Articles Posted in VICARIOUS LIABILITY

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Posted by Susan J. Levy

In Williams v. Baker County, 2009 Ga. App. LEXIS 1110 (September 22, 2009), Defendant William Land admitted causing an accident that injured Plaintiff when his vehicle struck her vehicle.
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Posted by H. Lee Pruett

Jessica Heard, the daughter of an officer and owner of Mark Heard Fuel Company, rear-ended Bonnie Hicks while driving a company car. Ms. Heard was employed by the Company as a clerical worker on a part-time, as-needed basis. At the time of the accident, she was driving home from school. Ms. Hicks, the plaintiff, claimed she was injured and filed suit against Ms. Heard and the Company. Plaintiff alleged the Company was liable through vicarious liability and negligent entrustment. Following discovery, the Company filed a motion for summary judgment. Judge David L. Dickinson of the Forsyth County Superior Court granted the motion.
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Posted by Susan J. Levy

Last summer, in the case of Clarendon National Insurance Co. v. Johnson, 293 Ga. App. 103 (2008), cert denied 2008 Ga. LEXIS 1004, Plaintiff Johnson was seriously injured when he was struck by Robert “Wesley” Carnley who drove his tractor trailer across the center line into the opposite lane of travel with a load of carpet he had picked up in Calhoun, Georgia, on his way to California.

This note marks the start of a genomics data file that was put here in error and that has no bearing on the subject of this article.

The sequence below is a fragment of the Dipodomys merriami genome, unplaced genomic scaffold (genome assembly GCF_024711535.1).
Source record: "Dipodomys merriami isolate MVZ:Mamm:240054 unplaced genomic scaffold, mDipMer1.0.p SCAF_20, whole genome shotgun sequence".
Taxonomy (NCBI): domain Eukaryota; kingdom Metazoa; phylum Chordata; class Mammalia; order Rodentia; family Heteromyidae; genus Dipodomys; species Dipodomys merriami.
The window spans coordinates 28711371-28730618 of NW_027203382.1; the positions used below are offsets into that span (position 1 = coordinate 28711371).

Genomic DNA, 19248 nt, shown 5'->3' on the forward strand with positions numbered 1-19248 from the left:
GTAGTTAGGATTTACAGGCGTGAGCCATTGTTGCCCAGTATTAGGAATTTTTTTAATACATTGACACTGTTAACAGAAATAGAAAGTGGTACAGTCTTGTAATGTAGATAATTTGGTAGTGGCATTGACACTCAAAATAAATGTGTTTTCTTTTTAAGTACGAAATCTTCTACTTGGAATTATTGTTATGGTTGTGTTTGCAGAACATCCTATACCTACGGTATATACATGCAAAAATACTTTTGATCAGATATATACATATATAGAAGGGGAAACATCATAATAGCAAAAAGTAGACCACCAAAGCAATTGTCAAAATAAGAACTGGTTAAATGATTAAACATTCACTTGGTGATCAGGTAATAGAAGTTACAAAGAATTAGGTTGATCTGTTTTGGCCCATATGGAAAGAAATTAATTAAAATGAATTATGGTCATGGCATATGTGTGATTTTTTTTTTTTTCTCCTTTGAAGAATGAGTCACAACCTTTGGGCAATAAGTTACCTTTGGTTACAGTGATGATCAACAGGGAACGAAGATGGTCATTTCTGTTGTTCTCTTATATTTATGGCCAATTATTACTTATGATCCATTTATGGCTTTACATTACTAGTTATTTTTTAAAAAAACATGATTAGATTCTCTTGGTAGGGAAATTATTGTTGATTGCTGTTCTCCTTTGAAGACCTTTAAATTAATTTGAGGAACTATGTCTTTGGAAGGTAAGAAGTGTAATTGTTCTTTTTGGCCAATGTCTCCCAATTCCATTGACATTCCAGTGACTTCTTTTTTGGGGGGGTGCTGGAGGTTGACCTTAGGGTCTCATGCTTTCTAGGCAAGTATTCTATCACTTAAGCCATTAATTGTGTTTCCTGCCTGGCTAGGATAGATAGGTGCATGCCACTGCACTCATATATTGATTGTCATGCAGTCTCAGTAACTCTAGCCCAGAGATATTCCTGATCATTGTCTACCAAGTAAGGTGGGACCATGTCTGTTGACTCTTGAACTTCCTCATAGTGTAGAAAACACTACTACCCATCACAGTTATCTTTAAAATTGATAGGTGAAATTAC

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Posted by Susan J. Levy

An employer may be liable for negligent hiring/retention when the employer knew or in the exercise of ordinary care, should have known, the employee was unsuited for the particular employment. Western Indus., Inc. v. Poole, 280 Ga. App. 378 (2006) (emphasis added). The question of whether the employee is suited for employment is resolved by examining the particular job in question. For example, in CSX Transp., Inc. v. Pyramid Stone Indus., Inc., 2008 U. S. App. LEXIS 20001 (11th Cir. 2008), the Court held that an employee was suitable for quarry work given his prior experience operating heavy equipment, despite a prior criminal history of violent crime. Id. To recover punitive damages for the employer’s negligent hiring/retention, the plaintiff must show the employer had actual knowledge “of numerous and serious violations on its driver’s record, or, at the very least, . . . the employer has flouted a legal duty to check a record showing such violations.” Western Indus., Inc., 280 Ga. App. at 380.
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